This autumn is proving to be one of those awkward ones – drilling has fallen dramatically behind and many growers will be nervously looking up the latest drilling dates for varieties as their bags of seed corn gather dust in the barn.
The story is even worse for some potato growers who are facing the second bad year in a row – ironically one because of a drought, the other because of the wet. There are still crops in the ground and plenty of fields that have ruts that would make even the least soil-aware farmer blush in embarrassment.
Farming has always been a high-risk business, with a high capital investment and very limited cash. With the best laid plans gone to pot this autumn, financial uncertainty is likely to be the net result for many for a whole host of different reasons – poor blackgrass control, crop loss, lower gross margins from spring crops, unused pre-emergence herbicides in the spray shed…
There are few eras in farming when there’s been so much uncertainty – Brexit, changes in support payments, climate change and all the ramifications of the measures that could be used politically to address it. Combine all that with the knock-on effects of a difficult harvest and autumn then farming can soon feel like climbing a mountain and constantly falling back to the bottom.
Last month the AHDB’s Hereford monitor farm held a meeting on managing stress. Professor Alan White from The Centre for Men’s Health talked about how to take control of stress and ensure that you’re not adding to it unwittingly. According to a friend that was there, the meeting was well attended and the conversation from fellow farmers was frank and supportive.
One of the areas covered in the meeting was recognising the signs of depression in others and knowing what to do. It may be useful information for agronomists who have an unusual business relationship with growers – they often act as sounding boards, confidents and friends. Listening is something they do a lot of, but I wonder how many have training in their de facto role of giving ‘counsel’?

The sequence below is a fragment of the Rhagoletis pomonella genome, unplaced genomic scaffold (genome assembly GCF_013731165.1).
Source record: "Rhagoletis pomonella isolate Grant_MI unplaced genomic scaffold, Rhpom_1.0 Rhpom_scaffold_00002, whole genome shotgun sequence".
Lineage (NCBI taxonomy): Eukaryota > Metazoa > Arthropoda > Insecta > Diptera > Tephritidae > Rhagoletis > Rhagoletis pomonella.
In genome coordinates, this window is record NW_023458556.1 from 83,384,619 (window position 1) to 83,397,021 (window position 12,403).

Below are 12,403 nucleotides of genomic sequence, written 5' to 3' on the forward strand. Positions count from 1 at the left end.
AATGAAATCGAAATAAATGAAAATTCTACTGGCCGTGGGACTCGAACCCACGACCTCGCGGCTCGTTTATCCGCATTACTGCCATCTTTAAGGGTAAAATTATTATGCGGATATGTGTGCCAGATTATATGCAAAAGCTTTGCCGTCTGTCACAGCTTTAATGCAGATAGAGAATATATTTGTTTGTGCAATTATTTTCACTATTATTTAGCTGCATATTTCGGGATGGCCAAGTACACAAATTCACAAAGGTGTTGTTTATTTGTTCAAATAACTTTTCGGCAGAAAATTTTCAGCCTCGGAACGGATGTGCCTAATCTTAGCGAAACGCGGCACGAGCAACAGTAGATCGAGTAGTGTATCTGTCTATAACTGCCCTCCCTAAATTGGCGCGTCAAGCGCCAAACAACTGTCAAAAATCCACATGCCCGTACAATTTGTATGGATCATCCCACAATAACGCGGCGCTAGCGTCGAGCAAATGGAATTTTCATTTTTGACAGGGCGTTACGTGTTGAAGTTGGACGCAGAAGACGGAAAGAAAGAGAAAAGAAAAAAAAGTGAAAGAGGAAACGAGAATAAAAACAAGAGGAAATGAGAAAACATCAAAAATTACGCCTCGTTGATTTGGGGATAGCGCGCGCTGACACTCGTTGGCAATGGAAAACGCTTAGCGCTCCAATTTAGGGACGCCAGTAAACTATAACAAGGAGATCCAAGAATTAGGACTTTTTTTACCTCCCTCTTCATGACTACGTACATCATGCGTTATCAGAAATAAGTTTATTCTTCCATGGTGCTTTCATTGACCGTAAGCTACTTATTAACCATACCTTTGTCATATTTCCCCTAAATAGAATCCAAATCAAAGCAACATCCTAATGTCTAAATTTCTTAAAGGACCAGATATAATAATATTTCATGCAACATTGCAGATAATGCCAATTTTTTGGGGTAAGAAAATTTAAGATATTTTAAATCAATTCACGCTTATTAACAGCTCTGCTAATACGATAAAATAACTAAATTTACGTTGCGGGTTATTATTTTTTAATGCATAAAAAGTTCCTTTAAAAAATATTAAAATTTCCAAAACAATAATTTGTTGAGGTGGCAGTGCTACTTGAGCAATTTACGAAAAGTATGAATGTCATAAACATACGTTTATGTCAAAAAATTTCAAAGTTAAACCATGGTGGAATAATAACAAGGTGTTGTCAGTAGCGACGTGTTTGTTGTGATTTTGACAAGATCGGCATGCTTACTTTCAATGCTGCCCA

At this time of year when there’s precious little agronomy going on, who else would you talk to about the stack of unused pre-ems sitting in the spray shed, the frustration of having an idle drill and a backlog of drilling, the price of wheat or which spring crop to switch into? They’re conversations every agronomist is more than willing to engage in, and a problem shared is a problem halved, but for some it’s hard to shrug off the pressures their clients and friends are under – feeling powerless to be of much help.
Maintaining an inner Santa and feelings of ‘ho, ho, ho’ isn’t always easy. Depression happens when your brain chemistry gets out of balance, it’s not a weakness. Let’s talk about it because one in five of us has been there.
The pressure British farmers are under is unrelenting, with one farmer every week taking his own life. Most of us in the industry have connections with someone that has – it’s a dreadful statistic. No one should ever end up feeling the best way out is to no longer be alive and no one should ever have to deal with wondering if they could have done something to prevent a suicide.
The suicide rate in farming exceeds many other professions but it’s still just the measurable tip of the iceberg. Levels of stress, depression and despair sit in the many tiers beneath and all of these are life-impacting and even life-limiting when it’s prolonged and extreme.
Forty years ago, I lost my father to the stresses of farming. Having spent most of his career in the Royal Navy before turning his hand to growing crops, he wasn’t a man you’d think would lie awake at night worrying. He was known as ‘the Commander’ and he was phenomenally capable but the stress of the uncontrollable took a toll on his heart.
It’s really good news mental stress is on the farming agenda because for too long there’s been a stigma attached to mental health, and let’s face it, there are very few of us who have escaped periods of feeling down or some degree of the ‘black dog’ – depression has many forms. It’s human, it’s understandable, it’s often temporary and it’s mendable if you have the right strategies and support.
Based in Ludlow, Shrops, CPM technical editor Lucy de la Pasture has worked as an agronomist. @Lucy_delaP